Mumbai

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Slide 1:

HISTORY PROJECT BY-SAMIKSHA BHAIPHLAWAT JANKI DEVI PUBLIC SCHOOL

Slide 2:

HISTORY OF MUMBAI

MUMBAI IN ANCIENT TIMES:

MUMBAI IN ANCIENT TIMES EARLIER IT CONSISTED OF MAINLY SEVEN ISLANDS CALLED: COLABA MAZAGAON OLD WOMAN’S ISLAND WADALA MAHIM PAREL MATUNGA-SION

MUMBAI UNDER PORTUGUESE:

MUMBAI UNDER PORTUGUESE IN 1534 PORTUGUESE who ALREADY POSSESSED MANY IMPORTANT TRADING CENTRES ON THE WESTERN COST SUCH AS PANJIM, DAMAN AND DIU TOOK MUMBAI BY FORCE OF ARMS FROM MOHAMMEDANS . HERE THEY NAMED THEIR NEW POSSESSION AS ‘BOM BAIA’ WHICH IN PORTUGUESE MEANS ‘GOOD WAY ’.

CHANGES UNDER PORTUGUESE :

CHANGES UNDER PORTUGUESE With the Portuguese power in Mumbai, numerous churches came into existence. However, only one church with Portuguese-style portico remains – the St. Andrew's church at Bandra. Apart from churches, Portuguese also showcased their possession by building number of forts at Sion, Bandra, Mahim and Bassein.

MUMBAI IN BRITISH HANDS:

MUMBAI IN BRITISH HANDS After hundred and twenty eight years of magnificent rule the island was given to the English King Charles II in the form of dowry on his marriage to Portuguese Princess Catherine de Braganza in 1662. However, it was in 1665 all the seven islands of Mumbai came under the Britishers. Later in 1668, British government handed over the land to East India Company for an annual rent of 10 pounds .

BRITISH ADMINISTRATION:

BRITISH ADMINISTRATION The Company, which was operating from Surat, was in search for another deeper water port so that larger vessels could dock, and found the islands of Bombay suitable for development. The shifting of the East India Company's headquarters to Bombay in 1687 led to the eclipse of Surat as a principal trading center.

BOMBAY:

BOMBAY The British corrupted the Portuguese name "Bom Baia" to "Bombay". The Kolis used to call the islands "Mumba" after Mumbadevi, the Hindu deity to whom a temple is dedicated at Babulnath near Chowpatty's sandy beaches.

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Sir George Oxenden became the first British Governor of the islands, and was succeeded later by Mr. Gerald Aungier who made Bombay more populous by attracting Gujerati traders, Parsi ship-builders, and Muslim and Hindu manufacturers from the mainland. He fortified defenses by constructing the Bombay Castle (the Fort, since then vanished except for a small portion of the wall) and provided stability by constituting courts of law.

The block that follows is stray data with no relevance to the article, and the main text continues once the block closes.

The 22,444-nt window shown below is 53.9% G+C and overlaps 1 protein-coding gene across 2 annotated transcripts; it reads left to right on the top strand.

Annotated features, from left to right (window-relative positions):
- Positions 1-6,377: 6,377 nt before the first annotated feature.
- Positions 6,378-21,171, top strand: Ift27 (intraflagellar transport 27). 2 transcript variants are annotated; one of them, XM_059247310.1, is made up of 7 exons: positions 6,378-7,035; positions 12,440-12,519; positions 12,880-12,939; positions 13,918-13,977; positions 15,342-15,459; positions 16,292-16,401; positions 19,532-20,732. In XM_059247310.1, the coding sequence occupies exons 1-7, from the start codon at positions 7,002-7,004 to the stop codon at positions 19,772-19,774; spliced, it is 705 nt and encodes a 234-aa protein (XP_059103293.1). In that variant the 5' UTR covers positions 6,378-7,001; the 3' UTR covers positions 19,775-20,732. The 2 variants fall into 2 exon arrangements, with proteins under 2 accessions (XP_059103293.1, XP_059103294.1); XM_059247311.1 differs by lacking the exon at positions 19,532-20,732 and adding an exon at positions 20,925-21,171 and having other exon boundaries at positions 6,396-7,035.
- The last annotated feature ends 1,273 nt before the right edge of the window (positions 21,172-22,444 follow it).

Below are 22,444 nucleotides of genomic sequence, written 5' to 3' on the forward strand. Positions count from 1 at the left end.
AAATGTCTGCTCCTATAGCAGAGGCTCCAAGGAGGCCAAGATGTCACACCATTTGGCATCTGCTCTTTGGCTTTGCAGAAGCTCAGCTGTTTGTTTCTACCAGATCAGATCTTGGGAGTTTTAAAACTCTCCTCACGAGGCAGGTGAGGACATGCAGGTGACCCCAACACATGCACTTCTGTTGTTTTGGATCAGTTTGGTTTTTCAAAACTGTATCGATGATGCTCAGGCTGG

NEW LOOK:

NEW LOOK Between 1822 and 1838, cattle from the congested fort area used to graze freely at the Camp Maidan (now called Azad Maidan), an open ground opposite the Victoria Terminus. In 1838, the British rulers introduced a 'grazing fee' which several cattle-owners could not afford. Therefore, Sir Jamshedji Jeejeebhoy spent Rs. 20,000 from his own purse for purchasing some grasslands near the seafront at Thakurdwar and saw that the starving cattle grazed without a fee in that area. In time the area became to be known as "Charni" meaning grazing. When a railway station on the BB&CI railway was constructed there it was called Charni Road.

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The Zoroastrian Towers of Silence on Malabar hill were built by Seth Modi Hirji Vachha in 1672 . The first fire-temple was also built in the same year by Seth Vachha opposite his residence at Modikhana within the British fort. The Hornby Vellard was completed in 1784, during the Governorship of Mr. Hornby

CONSTRUCTION IN 19TH:

CONSTRUCTION IN 19TH The later half of the 19th century was also to see a feverish construction of buildings in Bombay, many of which such as, the Victoria Terminus, the General Post Office, Municipal Corporation, the Prince of Wales Museum, Rajabai Tower and Bombay University, Elphinstone College and the Cawasji Jehangir Hall, the Crawford Market, the Old Secretariat (Old Customs House) and the Public Works Department (PWD) Building, still stand today as major landmarks.

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The Princess Dock was built in the year 1885 and the Victoria Dock and the Merewether Dry Docks in 1891. Alexandra Dock was completed in 1914.

GATEWAY OF INDIA:

GATEWAY OF INDIA The Gateway of India was built to commemorate the visit of king George V and Queen Mary for the Darbar at MUMBAI in 1911

BSE:

BSE In January 1899, the Brokers' Hall was inaugurated by James M. MaClean, M.P. After the First World War the Bombay Stock Exchange (BSE) was housed in an old building near the Town Hall. In 1928, the present plot of land was acquired surrounded by Dalal Street, Bombay Samachar Marg, and Hammam Street. A building was constructed in 1930.

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THANK YOU THANK YOU

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